Sen. Bob CorkerRobert (Bob) Phillips CorkerCheney set to be face of anti-Trump GOP How leaving Afghanistan cancels our post-9/11 use of force The unflappable Liz Cheney: Why Trump Republicans have struggled to crush her MORE (R-Tenn.) said Thursday passing an authorization for the use of military force (AUMF) to fight the Islamic State in Iraq and Syria (ISIS) would not "change one iota of activities on the ground."
"Let's face it, whatever the AUMF says ... [at least] the way it's been thought about, it's not going to change one iota of activities on the ground," he told reporters.
President Obama submitted draft language for a war authorization bill in mid-February, but that legislation was essentially declared dead on arrival by members of both parties.
Democrats dismissed the administration's draft because it didn't forbid the use of ground combat troops, while Corker acknowledged Republicans worry it's too limited.
"They're worried about if there's really a strategy that will yield a positive outcome in Syria," he said.
But Corker, the chairman of the Senate Foreign Relations Committee, and Sen. Ben CardinBenjamin (Ben) Louis CardinIt's time for Congress to guarantee Medigap Health Insurance for vulnerable Americans with kidney disease Senators call for Smithsonian Latino, women's museums to be built on National Mall Democrats plow ahead as Manchin yo-yos MORE (D-Md.), the committee's top Democrat, said they would try to forge a path forward on the proposal.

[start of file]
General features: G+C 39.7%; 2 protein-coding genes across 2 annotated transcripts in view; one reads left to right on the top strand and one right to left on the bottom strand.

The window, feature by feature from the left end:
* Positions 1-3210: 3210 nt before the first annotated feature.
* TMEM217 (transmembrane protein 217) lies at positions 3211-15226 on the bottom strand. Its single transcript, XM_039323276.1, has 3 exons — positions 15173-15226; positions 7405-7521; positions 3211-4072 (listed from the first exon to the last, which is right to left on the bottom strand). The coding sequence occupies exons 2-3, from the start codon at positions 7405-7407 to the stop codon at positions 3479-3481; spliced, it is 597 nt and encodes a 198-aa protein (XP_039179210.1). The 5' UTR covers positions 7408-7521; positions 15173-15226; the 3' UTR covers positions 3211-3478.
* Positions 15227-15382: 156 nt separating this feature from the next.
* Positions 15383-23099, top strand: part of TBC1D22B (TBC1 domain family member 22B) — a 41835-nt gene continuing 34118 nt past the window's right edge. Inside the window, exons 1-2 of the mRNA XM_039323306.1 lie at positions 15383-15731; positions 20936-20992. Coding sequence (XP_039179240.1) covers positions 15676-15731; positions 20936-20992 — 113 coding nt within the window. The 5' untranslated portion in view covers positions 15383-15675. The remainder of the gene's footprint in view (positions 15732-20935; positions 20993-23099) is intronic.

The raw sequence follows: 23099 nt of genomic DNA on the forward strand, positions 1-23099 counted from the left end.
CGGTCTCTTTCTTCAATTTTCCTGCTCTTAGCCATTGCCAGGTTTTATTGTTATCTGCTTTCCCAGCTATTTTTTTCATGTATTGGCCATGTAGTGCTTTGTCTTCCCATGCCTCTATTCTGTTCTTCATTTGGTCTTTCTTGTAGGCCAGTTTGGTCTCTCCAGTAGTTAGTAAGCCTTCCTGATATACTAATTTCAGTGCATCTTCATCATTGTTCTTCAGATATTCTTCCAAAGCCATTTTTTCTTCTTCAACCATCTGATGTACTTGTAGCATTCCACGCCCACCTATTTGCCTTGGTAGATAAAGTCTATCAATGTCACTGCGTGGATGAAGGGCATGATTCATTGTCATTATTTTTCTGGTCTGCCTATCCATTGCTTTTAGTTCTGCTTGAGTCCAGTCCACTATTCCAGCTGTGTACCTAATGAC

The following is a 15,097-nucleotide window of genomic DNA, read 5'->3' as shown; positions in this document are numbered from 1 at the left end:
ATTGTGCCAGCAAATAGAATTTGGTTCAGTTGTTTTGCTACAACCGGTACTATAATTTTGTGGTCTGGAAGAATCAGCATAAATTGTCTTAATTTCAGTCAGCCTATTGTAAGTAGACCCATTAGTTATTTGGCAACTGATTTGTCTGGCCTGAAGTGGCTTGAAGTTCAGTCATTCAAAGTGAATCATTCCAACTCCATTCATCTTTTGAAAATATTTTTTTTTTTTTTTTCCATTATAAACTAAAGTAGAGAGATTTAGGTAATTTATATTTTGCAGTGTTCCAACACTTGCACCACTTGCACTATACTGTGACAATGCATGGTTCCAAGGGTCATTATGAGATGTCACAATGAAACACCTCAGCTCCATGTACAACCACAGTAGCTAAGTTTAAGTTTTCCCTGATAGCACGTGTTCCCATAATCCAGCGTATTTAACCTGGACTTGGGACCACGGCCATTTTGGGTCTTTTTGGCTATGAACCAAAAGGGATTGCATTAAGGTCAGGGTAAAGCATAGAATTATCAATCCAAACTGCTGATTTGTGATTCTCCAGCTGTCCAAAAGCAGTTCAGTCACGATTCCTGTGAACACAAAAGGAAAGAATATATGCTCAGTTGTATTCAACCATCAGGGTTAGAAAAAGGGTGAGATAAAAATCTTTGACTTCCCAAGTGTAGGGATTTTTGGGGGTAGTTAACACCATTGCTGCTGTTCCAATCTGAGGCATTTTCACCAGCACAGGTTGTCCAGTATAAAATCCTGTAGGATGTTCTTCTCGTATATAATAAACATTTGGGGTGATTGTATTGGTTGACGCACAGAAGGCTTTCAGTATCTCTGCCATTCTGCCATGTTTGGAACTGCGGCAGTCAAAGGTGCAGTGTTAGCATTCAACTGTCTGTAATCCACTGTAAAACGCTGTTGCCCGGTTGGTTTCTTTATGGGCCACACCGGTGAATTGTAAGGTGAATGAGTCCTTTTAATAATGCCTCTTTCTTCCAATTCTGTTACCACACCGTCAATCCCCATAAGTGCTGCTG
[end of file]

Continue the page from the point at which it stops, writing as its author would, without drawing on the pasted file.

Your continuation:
"We've already had conversations," Corker said. "They were taking place during the vote today, on the AUMF."
Cardin added that shortly after he "locked in the votes" on legislation allowing lawmakers to review and vote on a final Iran nuclear deal at 1 p.m., he began getting questions about an AUMF.
"It was a little after 1 o'clock this afternoon when we locked in the votes for the Iran bill," he said. "Five minutes later, I started hearing from members of the Senate Foreign Relations Committee on the AUMF. So it is a matter of great interest."
Both lawmakers acknowledged they face an uphill battle at being able to come up with legislation that both Republicans, Democrats and the White House could agree to.
"We will try to find common ground. ... But we have to be realistic," Cardin said. "I don't want to hold out that this can be — that we're optimistic about this. It's a very difficult challenge."
Their remarks follow a push by Sens. Tim Kaine (D-Va.) and Jeff Flake (R-Ariz.), both members of the Foreign Relations Committee, earlier Thursday about the need to pass an AUMF.
Flake said the inability pass an AUMF is "damaging to the effort to defeat ISIL. Frankly, it's also damaging to the credibility and relevance of this institution with regard to the conduct of foreign affairs."
Kaine has been a leading critic on Congress's stalemate over the legislation. The Virginia Democrat said Thursday troops currently serving in the operation against ISIS "have no indication whether Congress cares one iota about this ongoing war."
Kaine, Cardin and Democratic Sens. Dick Durbin (Ill.), Chris Coons (Del.), Chris Murphy (Conn.), Amy Klobuchar (Minn.) and Robert Menendez (N.J.) met with national security adviser Susan Rice in the Capitol on Thursday to discuss the situation in Syria, as well as the ongoing conflict in Ukraine.
The White House National Security Council declined to comment on the meeting.